South Africa constitution comes to the fore in North African cargo dispute
At first glance, it might seem unlikely that South Africa’s Constitution could be instrumental in deciding a cargo dispute with its roots in a 40-year-long North African territory deadlock. Yet the constitution proved to be the compass that guided the Eastern Cape Local Division of the High Court in ruling on just such a matter.
At stake was a cargo of phosphate mined in Western Sahara, a North African territory under dispute by Morocco and the people of Western Saharan. The parties to the dispute reflected these divisions.
On the one hand were two Moroccan companies, namely the Phosphates de Boucraa mining house and its parent company OCP SA (whose largest shareholder is the Moroccan government).
On the other were two Western Sahara pro-independence groupings, the Polisario Front, a political movement representing the people of Western Sahara, and the Saharawi Arab Democratic Republic (SADR).
The South African connection was that the disputed phosphate was set to sail from its shores to New Zealand on a vessel named the Cherry Blossom.
Hence, the SADR and the Polisario Front were asking the High Court in the Eastern Cape for an order preventing the cargo from leaving the court’s jurisdiction.
Ruling on a complex and controversial international law matter of this kind is a tall order, especially considering the territory dispute around Western Sahara. Morocco is said to control an estimated 80% of the region through a military presence, while the Polisario Front has proclaimed it as a sovereign state (the SADR).
Adding to the complexity is that the SADR is not a member of the United Nations. However, it does belong to the African Union and is recognised by 45 members of the United Nations – including South Africa.
The matter was argued in the High Court in May 2017, with the SADR and the Polisario Front contending that the phosphate cargo was the property of the people of Western Sahara and had been misappropriated. The two Moroccan companies essentially argued that Morocco exercises sovereignty over the area where the phosphate was mined, and so the principles of Moroccan law applied.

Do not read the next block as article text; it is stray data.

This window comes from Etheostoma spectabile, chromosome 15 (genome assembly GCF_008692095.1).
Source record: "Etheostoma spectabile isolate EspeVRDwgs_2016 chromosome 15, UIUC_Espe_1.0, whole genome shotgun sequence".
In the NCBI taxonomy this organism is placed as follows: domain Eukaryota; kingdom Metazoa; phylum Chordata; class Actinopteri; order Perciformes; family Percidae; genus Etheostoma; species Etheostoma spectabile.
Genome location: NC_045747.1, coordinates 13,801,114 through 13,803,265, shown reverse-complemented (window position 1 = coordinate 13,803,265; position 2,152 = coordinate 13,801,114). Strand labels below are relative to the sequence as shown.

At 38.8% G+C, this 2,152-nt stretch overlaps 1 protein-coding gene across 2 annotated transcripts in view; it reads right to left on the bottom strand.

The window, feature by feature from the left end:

The High Court turned to the South African Constitution for guidance.
According to the Constitution, customary international law is recognised in South Africa unless this is inconsistent with the Constitution or with an act of parliament. The court also held that customary international law recognises the right of self-determination for territories designated as non-self-governing territories by the United Nations.
Western Sahara has in fact been on the United Nations’ list of non-self-governing territories since 1963. Then, in 1974, the United Nations asked the International Court of Justice for an opinion on the status of Western Sahara. According to that opinion, while the territory did have certain ties with Morocco and Mauritania, these ties fell short of territorial sovereignty.
The Eastern Cape High Court took all of this into account. In weighing up the matter, it concluded that the people of Western Sahara had a right to self-determination. The court also concluded that the SADR and Polisario Front had successfully argued that the people of Western Sahara had not been consulted about the exploitation of the phosphate, which had taken place without their consent.
The court dismissed the Moroccan companies’ arguments, including that a South African court did not have jurisdiction over the matter, and granted the interdict sought by the SADR and Polisario Front.
While the case may still be the subject of further litigation, it is illuminating to see how the South African Constitution can come to the fore in a complex matter of international law.